Office Out, Hotel in as Sunset Millennium Plans Alter
By RiSHAWN BIDDLE
After two years of controversy over the Sunset Millennium redevelopment, developer Apollo Real Estate Advisors plans to fully reconfigure the project and add two hotels, condominiums and more parking spaces to the mix.
Sources close to the project say Apollo will scrap plans to build 219,000 square feet of office space on the eastern portion of the West Hollywood site, which is located at the intersection of Sunset and La Cienega boulevards.
Instead, Apollo plans to tear down the former Petersen Automotive building and build two hotels, which will be bought by the co-owner of the Fairmont Hotel chain upon completion.
Hotelier Lewis Wolff confirmed last week that his firm, Maritz, Wolff & Co. best-known for its collection of business and spa hotel properties including Santa Monica’s Fairmont Miramar would pay $60 million for the hotels, which would have a total of 300 rooms. Wolff expects the project, which will require rezoning two of the three parcels, to begin next year.
It’s the most recent twist in the saga of the West Hollywood development whose earlier plans were thwarted by a sour economy and community opposition.
Apollo’s previous partner, Bloomington, Ind.-based Maefield Development, had planned to spend $110 million to build a 10-story, 380-room hotel on the site of the now-demolished Tiffany Theater. But in the aftermath of the Sept. 11 terrorist attacks, Maefield’s president, Mark Siffin, spiked the project.
After buying out Maefield’s stake for an undisclosed price in March 2002, Apollo reversed course and began discussions with hotel operators.
Apollo officials declined comment on its plans for Sunset Millennium. But according to a source, it will present a revised plan within 90 days.
The move comes at a time when occupancy rates in West Hollywood hover around 71 percent, slightly above last year’s levels, according to PKF Consulting. Average daily room rates are expected to drop 4 percent this year, to $149.
“It’s a very hot market for hotel companies because of the locations. But it’s a tough market too,” said Atlas Hospitality Group President Alan Reay.
Apollo decided to pursue a second hotel after concluding that West Hollywood’s office market was too anemic to support more space, according to a source. The vacancy rate in the submarket was 13 percent during the first quarter, according to real estate brokerage Grubb & Ellis Co. Apollo’s own Sunset Millennium tower is just 80 percent filled.
Wolff said he would probably break with the area’s traditional emphasis on boutique hotels by turning to at least one of the major hotel brands. He said he has already spoken to hotel giant Marriott International about signing up with its lower-priced Courtyard brand.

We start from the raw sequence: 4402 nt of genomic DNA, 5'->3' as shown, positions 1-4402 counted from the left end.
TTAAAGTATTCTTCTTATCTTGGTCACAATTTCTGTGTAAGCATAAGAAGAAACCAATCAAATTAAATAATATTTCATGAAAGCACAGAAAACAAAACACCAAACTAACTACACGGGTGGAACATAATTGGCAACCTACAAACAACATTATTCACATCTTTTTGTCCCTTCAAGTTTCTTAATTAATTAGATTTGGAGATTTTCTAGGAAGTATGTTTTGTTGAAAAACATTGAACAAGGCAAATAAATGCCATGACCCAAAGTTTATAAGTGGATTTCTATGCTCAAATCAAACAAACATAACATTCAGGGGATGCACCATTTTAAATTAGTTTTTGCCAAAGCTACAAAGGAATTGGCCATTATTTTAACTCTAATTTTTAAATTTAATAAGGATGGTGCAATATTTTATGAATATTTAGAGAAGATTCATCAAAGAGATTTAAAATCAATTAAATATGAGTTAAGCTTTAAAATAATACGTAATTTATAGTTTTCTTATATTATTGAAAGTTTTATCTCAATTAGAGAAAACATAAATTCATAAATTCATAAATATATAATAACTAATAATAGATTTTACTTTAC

But befitting the strip’s ad-heavy atmosphere, the sides of both hotels will be plastered with “tall wall” billboards, part of a deal Apollo negotiated with radio and outdoor advertising company Clear Channel Communications.
“It’s really going to be an interesting project,” said Wolff, whose son Keith will eventually handle the nitty-gritty details.
Wolff is best known for masterminding the expansion of Fairmont, the legendary hotel chain now 83 percent owned by Toronto-based Fairmont Hotels & Resorts.
The former real estate appraiser got into the hotel business in 1976 by building the first of four Holiday Inn and Hilton hotels. In 1996, he teamed with marketing heir Philip Maritz to buy up a string of hotels, including the Miramar and San Francisco’s Fairmont Hotel.
Meanwhile, a source said that Apollo plans a 200-unit condominium project in the centerpiece parcel where the previous hotel proposal was once slated.
Ironically, former developer Maefield proposed building a 446-unit apartment complex where the hotel was once planned. That idea angered West Hollywood officials, who said the hotel project would bring the city greater revenues.
Responding to concerns about traffic, Apollo also will propose adding another 1,200-space parking complex.
The moves are part of a major revamp being orchestrated by Apollo Principal Richard Ackerman, who took over the project after Maefield departed. According to a source, Ackerman has ordered a freshening up of Sunset Millennium’s 105,000 square-foot retail complex, including new signage and flowers.
“[Ackerman] has really made himself a presence on this project,” said West Hollywood economic development director Ray Reynolds.